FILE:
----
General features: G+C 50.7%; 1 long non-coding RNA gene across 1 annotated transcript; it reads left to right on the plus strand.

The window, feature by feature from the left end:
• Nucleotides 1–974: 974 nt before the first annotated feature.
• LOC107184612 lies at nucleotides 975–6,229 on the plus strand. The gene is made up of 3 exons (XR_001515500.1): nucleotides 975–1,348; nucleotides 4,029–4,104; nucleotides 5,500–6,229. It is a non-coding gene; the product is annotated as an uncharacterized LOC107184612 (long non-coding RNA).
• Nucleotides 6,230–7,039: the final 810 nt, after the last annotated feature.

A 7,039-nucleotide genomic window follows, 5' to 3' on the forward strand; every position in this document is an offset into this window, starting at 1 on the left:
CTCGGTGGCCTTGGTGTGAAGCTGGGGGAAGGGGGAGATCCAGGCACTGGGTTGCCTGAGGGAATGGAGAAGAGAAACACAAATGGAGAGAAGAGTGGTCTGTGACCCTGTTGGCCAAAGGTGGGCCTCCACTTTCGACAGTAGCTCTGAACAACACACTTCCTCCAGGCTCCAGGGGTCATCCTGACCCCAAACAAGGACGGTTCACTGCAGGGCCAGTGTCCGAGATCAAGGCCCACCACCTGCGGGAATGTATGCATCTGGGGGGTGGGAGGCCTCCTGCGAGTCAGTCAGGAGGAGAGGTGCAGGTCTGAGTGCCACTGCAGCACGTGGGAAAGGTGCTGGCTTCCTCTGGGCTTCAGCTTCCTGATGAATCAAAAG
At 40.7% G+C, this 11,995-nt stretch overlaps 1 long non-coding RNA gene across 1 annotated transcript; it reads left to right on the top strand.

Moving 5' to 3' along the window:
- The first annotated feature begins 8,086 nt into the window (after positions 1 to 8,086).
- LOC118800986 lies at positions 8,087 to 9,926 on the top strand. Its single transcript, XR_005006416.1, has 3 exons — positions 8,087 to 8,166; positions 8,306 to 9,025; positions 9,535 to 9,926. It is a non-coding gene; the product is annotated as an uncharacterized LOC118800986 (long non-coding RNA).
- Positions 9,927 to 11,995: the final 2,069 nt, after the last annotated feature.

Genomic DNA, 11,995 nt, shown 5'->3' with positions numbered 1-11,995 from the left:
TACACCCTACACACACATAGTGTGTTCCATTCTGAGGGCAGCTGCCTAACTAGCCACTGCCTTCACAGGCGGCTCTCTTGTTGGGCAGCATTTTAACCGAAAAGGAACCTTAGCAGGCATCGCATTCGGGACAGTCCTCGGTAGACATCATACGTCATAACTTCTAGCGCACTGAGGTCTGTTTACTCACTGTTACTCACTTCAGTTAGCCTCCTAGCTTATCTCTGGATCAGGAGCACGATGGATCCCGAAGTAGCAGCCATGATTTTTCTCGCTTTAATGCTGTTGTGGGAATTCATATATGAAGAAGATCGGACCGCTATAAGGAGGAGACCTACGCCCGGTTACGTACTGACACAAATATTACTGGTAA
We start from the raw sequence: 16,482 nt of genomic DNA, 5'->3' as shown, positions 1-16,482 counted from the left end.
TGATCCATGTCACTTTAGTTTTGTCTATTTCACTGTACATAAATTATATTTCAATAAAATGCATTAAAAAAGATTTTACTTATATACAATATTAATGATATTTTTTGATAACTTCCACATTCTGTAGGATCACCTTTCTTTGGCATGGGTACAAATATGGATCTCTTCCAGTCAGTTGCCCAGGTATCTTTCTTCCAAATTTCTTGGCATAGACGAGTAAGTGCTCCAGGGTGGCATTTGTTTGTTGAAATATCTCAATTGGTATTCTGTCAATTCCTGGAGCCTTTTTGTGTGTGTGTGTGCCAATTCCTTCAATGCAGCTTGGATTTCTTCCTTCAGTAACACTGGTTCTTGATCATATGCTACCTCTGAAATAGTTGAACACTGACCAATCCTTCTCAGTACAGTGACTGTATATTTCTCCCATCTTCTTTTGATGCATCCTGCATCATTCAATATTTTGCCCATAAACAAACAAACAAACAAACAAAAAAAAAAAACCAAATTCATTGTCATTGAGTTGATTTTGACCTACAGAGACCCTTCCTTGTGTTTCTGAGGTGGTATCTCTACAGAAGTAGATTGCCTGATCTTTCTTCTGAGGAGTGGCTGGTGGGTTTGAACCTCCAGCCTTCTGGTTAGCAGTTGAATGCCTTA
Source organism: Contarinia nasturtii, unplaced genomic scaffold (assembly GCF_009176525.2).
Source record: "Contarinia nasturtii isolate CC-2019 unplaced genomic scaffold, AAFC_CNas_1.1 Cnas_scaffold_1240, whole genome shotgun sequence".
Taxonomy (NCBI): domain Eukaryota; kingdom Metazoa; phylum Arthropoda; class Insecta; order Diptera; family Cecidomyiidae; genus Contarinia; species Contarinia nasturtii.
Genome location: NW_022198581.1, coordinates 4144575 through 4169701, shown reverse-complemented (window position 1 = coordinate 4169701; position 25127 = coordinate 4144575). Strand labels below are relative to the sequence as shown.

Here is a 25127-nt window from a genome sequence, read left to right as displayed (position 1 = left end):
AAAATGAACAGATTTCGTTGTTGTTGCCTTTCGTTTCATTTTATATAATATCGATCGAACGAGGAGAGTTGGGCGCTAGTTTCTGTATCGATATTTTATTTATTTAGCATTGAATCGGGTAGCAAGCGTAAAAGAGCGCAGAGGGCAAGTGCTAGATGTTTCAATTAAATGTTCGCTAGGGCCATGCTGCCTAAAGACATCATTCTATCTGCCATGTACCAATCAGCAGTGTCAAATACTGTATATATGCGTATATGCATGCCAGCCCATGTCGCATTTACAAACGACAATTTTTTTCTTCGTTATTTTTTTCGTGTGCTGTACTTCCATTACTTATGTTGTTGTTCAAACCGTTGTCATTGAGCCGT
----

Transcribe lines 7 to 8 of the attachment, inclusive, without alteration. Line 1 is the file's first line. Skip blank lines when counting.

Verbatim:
CTCGGTGGCCTTGGTGTGAAGCTGGGGGAAGGGGGAGATCCAGGCACTGGGTTGCCTGAGGGAATGGAGAAGAGAAACACAAATGGAGAGAAGAGTGGTCTGTGACCCTGTTGGCCAAAGGTGGGCCTCCACTTTCGACAGTAGCTCTGAACAACACACTTCCTCCAGGCTCCAGGGGTCATCCTGACCCCAAACAAGGACGGTTCACTGCAGGGCCAGTGTCCGAGATCAAGGCCCACCACCTGCGGGAATGTATGCATCTGGGGGGTGGGAGGCCTCCTGCGAGTCAGTCAGGAGGAGAGGTGCAGGTCTGAGTGCCACTGCAGCACGTGGGAAAGGTGCTGGCTTCCTCTGGGCTTCAGCTTCCTGATGAATCAAAAG
At 40.7% G+C, this 11,995-nt stretch overlaps 1 long non-coding RNA gene across 1 annotated transcript; it reads left to right on the top strand.